Bryan Health talks WHO backtracking on asymptomatic spread, pediatric inflammatory disease

Bryan Health officials on Wednesday provided an update on their fight against COVID-19. 
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Bryan Health officials on Wednesday provided an update on their fight against COVID-19.

To date, Bryan has administered 10,718 tests and received 1,423 positive results.

Bryan has 13 COVID-19 patients, nine of whom are from Lancaster County. Six people are on ventilators (four from Lancaster County) and six are in intensive care.

Response to World Health Organization backtracking on asymptomatic spread comments

Dr. Anthony Fauci, the U.S. government’s top infectious-disease expert, says the World Health Organization had to backtrack on its statement about asymptomatic spread of the coronavirus being rare because that simply “was not correct.”

WHO’s technical lead on the pandemic has tried to clear up “misunderstandings” about comments she made that were widely understood to suggest that people without COVID-19 symptoms rarely transmit the virus. Maria Van Kerkhove insisted Tuesday that she was referring only to a few studies, not a complete picture.

Bob Ravenscroft, vice president of advancement at Bryan Health, said there is some concern that the most active “shedding” of virus occurs at the pre-symptomatic stage. Bryan leaders have not specifically addressed Van Kerkhove’s statement, Ravenscroft said.

On whether asymptomatic spread is something that’s been seen a lot locally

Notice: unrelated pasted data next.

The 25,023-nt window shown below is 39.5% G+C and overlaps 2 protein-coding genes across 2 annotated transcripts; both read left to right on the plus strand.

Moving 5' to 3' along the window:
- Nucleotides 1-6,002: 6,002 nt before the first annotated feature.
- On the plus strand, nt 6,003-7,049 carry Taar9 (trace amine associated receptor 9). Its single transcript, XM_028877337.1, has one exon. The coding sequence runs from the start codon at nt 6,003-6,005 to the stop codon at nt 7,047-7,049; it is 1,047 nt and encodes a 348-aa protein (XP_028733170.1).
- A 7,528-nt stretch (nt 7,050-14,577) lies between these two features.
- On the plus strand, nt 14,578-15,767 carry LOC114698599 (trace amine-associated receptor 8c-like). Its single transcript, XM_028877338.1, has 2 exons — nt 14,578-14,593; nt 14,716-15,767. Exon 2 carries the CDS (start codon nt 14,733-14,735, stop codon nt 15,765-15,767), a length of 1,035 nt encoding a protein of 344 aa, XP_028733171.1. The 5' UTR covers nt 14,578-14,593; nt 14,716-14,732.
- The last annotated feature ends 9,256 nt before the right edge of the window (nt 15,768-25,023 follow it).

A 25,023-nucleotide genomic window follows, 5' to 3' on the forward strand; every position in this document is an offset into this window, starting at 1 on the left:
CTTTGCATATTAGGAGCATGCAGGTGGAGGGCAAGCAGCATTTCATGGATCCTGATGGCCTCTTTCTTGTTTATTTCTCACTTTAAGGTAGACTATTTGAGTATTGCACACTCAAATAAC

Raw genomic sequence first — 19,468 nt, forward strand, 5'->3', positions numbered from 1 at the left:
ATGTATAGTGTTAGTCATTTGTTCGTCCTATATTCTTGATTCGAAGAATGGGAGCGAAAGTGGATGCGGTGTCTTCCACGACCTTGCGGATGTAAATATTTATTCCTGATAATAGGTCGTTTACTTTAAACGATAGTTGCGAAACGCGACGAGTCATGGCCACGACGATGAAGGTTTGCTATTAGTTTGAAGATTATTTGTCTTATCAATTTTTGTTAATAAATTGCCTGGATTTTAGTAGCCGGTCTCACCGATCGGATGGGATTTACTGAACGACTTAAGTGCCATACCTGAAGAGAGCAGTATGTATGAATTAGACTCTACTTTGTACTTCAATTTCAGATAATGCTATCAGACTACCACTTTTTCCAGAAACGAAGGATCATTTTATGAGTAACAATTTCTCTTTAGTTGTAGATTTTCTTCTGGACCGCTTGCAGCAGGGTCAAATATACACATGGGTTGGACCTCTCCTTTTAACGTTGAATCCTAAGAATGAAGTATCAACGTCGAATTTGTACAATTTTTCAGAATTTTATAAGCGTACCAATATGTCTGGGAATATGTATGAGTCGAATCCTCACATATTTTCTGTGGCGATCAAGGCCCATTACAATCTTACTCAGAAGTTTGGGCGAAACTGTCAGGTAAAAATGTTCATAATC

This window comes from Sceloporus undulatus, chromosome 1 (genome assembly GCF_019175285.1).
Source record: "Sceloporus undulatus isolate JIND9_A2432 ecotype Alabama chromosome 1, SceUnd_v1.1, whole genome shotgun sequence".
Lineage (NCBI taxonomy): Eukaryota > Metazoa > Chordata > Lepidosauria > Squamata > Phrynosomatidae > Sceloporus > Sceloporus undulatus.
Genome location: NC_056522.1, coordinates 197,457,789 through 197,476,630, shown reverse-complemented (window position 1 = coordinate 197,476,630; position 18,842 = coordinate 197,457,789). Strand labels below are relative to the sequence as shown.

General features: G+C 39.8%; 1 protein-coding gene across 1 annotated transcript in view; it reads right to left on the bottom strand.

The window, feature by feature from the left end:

“Tough to tell,” Ravenscroft said.

Data from the Lancaster County COVID-19 data tracking site indicates more than 77% of positive cases are from community spread. Still, Ravenscroft said it’s too difficult to tell from the data.

“I think we’ll just have to – like everything – continue to learn more and try to figure out of those community spread what is asymptomatic and what is from those that have been in contact with known COVID patients,” Ravenscroft said.

Ravenscroft says Bryan’s position remains consistent insofar as  as they continue to advise people to practice social distancing, hand hygiene and masking.

On whether Bryan Health is back to full capacity for surgeries

Ravenscroft said Bryan is “full capable to be fully operational” for all surgeries, including elective surgeries.

On whether Bryan Health is monitoring cases of a pediatric inflammatory syndrome linked to COVID-19 that have popped up in Nebraska

Health officials have reported at least two cases of Multisystem Inflammatory Syndrome in Children (MIS-C) in Nebraska.

The two cases have been in boys in Dawson County and Douglas County.

According to the CDC. MISC-C is a condition where different body parts can become inflamed, including the heart, lungs, kidneys, brain, skin, eyes, or gastrointestinal organs. The CDC says it does not yet know what causes MIS-C. However, they know that many children with MIS-C had the virus that causes COVID-19, or had been around someone with COVID-19.

MIS-C can be serious, even deadly, but most children who were diagnosed with this condition have gotten better with medical care.

Ravenscroft said the illness has been discussed on weekly calls with Bryan leadership. He said Bryan’s team, as well as local pediatricians, have been monitoring cases.

Categories: Coronavirus, News